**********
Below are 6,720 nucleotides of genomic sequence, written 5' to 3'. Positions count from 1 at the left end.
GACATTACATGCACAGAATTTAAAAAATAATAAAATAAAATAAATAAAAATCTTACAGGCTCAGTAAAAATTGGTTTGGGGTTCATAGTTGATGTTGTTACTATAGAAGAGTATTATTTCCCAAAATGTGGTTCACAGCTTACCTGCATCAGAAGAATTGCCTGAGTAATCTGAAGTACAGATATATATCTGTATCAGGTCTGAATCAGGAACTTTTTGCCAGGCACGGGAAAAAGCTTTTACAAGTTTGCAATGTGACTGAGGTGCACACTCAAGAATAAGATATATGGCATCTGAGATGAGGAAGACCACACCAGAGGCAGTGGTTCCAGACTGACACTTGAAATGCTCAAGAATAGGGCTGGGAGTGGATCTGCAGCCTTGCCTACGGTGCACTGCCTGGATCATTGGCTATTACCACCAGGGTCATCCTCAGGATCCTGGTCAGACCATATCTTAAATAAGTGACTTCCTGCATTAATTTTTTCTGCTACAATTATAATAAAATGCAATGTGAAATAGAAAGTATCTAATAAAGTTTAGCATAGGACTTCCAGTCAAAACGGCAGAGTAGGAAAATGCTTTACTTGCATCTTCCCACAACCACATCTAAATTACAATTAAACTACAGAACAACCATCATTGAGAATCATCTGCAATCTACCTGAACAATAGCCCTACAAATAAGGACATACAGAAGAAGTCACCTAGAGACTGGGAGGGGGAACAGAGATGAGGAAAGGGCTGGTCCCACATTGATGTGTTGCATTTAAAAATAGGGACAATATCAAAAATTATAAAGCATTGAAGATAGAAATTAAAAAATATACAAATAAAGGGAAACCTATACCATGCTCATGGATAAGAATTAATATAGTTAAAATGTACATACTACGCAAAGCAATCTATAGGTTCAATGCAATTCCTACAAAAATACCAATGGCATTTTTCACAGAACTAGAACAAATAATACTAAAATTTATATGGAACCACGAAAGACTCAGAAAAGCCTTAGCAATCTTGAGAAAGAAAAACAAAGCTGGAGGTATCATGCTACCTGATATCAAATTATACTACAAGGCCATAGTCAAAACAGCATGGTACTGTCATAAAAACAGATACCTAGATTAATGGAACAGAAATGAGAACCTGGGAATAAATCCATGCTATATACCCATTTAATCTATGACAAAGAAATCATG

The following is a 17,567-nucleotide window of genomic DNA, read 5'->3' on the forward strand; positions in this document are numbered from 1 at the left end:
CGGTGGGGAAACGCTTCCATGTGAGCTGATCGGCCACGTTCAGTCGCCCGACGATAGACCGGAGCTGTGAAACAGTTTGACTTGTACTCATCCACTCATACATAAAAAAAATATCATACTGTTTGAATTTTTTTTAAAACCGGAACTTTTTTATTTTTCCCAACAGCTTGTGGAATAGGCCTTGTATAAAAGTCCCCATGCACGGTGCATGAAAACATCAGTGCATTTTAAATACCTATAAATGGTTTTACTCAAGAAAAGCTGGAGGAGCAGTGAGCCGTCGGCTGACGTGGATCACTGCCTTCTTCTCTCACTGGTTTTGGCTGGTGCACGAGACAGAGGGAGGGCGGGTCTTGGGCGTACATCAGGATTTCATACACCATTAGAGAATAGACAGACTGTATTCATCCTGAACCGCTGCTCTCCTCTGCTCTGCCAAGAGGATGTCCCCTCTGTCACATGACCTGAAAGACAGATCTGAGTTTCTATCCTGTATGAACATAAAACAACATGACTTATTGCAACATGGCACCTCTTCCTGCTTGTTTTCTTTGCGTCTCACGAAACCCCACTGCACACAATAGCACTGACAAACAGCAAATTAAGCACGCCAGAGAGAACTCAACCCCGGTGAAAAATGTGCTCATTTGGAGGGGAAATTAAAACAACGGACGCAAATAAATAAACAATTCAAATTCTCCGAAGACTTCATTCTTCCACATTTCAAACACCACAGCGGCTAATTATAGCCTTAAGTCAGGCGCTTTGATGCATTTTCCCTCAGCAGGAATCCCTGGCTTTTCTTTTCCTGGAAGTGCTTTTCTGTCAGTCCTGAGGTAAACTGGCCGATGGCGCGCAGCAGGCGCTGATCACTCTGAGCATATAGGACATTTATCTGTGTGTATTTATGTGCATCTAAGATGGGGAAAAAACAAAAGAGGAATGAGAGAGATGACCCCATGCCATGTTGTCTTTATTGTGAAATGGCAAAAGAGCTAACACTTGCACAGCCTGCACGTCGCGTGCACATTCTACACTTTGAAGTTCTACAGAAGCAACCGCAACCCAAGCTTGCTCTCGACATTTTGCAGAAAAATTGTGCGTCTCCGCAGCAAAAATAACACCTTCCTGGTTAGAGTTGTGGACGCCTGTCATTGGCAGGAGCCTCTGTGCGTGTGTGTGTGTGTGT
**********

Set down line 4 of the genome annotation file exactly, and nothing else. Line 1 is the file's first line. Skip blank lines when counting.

CGGTGGGGAAACGCTTCCATGTGAGCTGATCGGCCACGTTCAGTCGCCCGACGATAGACCGGAGCTGTGAAACAGTTTGACTTGTACTCATCCACTCATACATAAAAAAAATATCATACTGTTTGAATTTTTTTTAAAACCGGAACTTTTTTATTTTTCCCAACAGCTTGTGGAATAGGCCTTGTATAAAAGTCCCCATGCACGGTGCATGAAAACATCAGTGCATTTTAAATACCTATAAATGGTTTTACTCAAGAAAAGCTGGAGGAGCAGTGAGCCGTCGGCTGACGTGGATCACTGCCTTCTTCTCTCACTGGTTTTGGCTGGTGCACGAGACAGAGGGAGGGCGGGTCTTGGGCGTACATCAGGATTTCATACACCATTAGAGAATAGACAGACTGTATTCATCCTGAACCGCTGCTCTCCTCTGCTCTGCCAAGAGGATGTCCCCTCTGTCACATGACCTGAAAGACAGATCTGAGTTTCTATCCTGTATGAACATAAAACAACATGACTTATTGCAACATGGCACCTCTTCCTGCTTGTTTTCTTTGCGTCTCACGAAACCCCACTGCACACAATAGCACTGACAAACAGCAAATTAAGCACGCCAGAGAGAACTCAACCCCGGTGAAAAATGTGCTCATTTGGAGGGGAAATTAAAACAACGGACGCAAATAAATAAACAATTCAAATTCTCCGAAGACTTCATTCTTCCACATTTCAAACACCACAGCGGCTAATTATAGCCTTAAGTCAGGCGCTTTGATGCATTTTCCCTCAGCAGGAATCCCTGGCTTTTCTTTTCCTGGAAGTGCTTTTCTGTCAGTCCTGAGGTAAACTGGCCGATGGCGCGCAGCAGGCGCTGATCACTCTGAGCATATAGGACATTTATCTGTGTGTATTTATGTGCATCTAAGATGGGGAAAAAACAAAAGAGGAATGAGAGAGATGACCCCATGCCATGTTGTCTTTATTGTGAAATGGCAAAAGAGCTAACACTTGCACAGCCTGCACGTCGCGTGCACATTCTACACTTTGAAGTTCTACAGAAGCAACCGCAACCCAAGCTTGCTCTCGACATTTTGCAGAAAAATTGTGCGTCTCCGCAGCAAAAATAACACCTTCCTGGTTAGAGTTGTGGACGCCTGTCATTGGCAGGAGCCTCTGTGCGTGTGTGTGTGTGTGT